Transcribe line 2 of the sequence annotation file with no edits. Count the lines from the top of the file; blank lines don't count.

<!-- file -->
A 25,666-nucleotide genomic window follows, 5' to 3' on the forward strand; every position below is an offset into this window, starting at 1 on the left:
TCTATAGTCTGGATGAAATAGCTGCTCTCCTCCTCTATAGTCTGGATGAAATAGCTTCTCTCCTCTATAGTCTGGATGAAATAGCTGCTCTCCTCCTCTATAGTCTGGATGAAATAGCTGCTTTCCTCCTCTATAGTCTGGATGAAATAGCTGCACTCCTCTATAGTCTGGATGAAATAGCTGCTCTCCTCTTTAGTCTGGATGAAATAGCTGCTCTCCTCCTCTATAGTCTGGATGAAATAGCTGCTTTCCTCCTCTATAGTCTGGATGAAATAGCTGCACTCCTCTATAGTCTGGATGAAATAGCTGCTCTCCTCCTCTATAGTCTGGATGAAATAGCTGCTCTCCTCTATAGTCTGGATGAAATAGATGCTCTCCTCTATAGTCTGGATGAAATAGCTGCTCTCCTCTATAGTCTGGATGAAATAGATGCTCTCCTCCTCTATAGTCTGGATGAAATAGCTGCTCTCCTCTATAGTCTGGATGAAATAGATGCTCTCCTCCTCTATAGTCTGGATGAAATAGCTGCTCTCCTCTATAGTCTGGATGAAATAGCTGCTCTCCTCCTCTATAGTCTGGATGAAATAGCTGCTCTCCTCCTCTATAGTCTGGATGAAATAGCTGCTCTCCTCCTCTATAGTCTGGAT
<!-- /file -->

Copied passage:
TCTATAGTCTGGATGAAATAGCTGCTCTCCTCCTCTATAGTCTGGATGAAATAGCTTCTCTCCTCTATAGTCTGGATGAAATAGCTGCTCTCCTCCTCTATAGTCTGGATGAAATAGCTGCTTTCCTCCTCTATAGTCTGGATGAAATAGCTGCACTCCTCTATAGTCTGGATGAAATAGCTGCTCTCCTCTTTAGTCTGGATGAAATAGCTGCTCTCCTCCTCTATAGTCTGGATGAAATAGCTGCTTTCCTCCTCTATAGTCTGGATGAAATAGCTGCACTCCTCTATAGTCTGGATGAAATAGCTGCTCTCCTCCTCTATAGTCTGGATGAAATAGCTGCTCTCCTCTATAGTCTGGATGAAATAGATGCTCTCCTCTATAGTCTGGATGAAATAGCTGCTCTCCTCTATAGTCTGGATGAAATAGATGCTCTCCTCCTCTATAGTCTGGATGAAATAGCTGCTCTCCTCTATAGTCTGGATGAAATAGATGCTCTCCTCCTCTATAGTCTGGATGAAATAGCTGCTCTCCTCTATAGTCTGGATGAAATAGCTGCTCTCCTCCTCTATAGTCTGGATGAAATAGCTGCTCTCCTCCTCTATAGTCTGGATGAAATAGCTGCTCTCCTCCTCTATAGTCTGGAT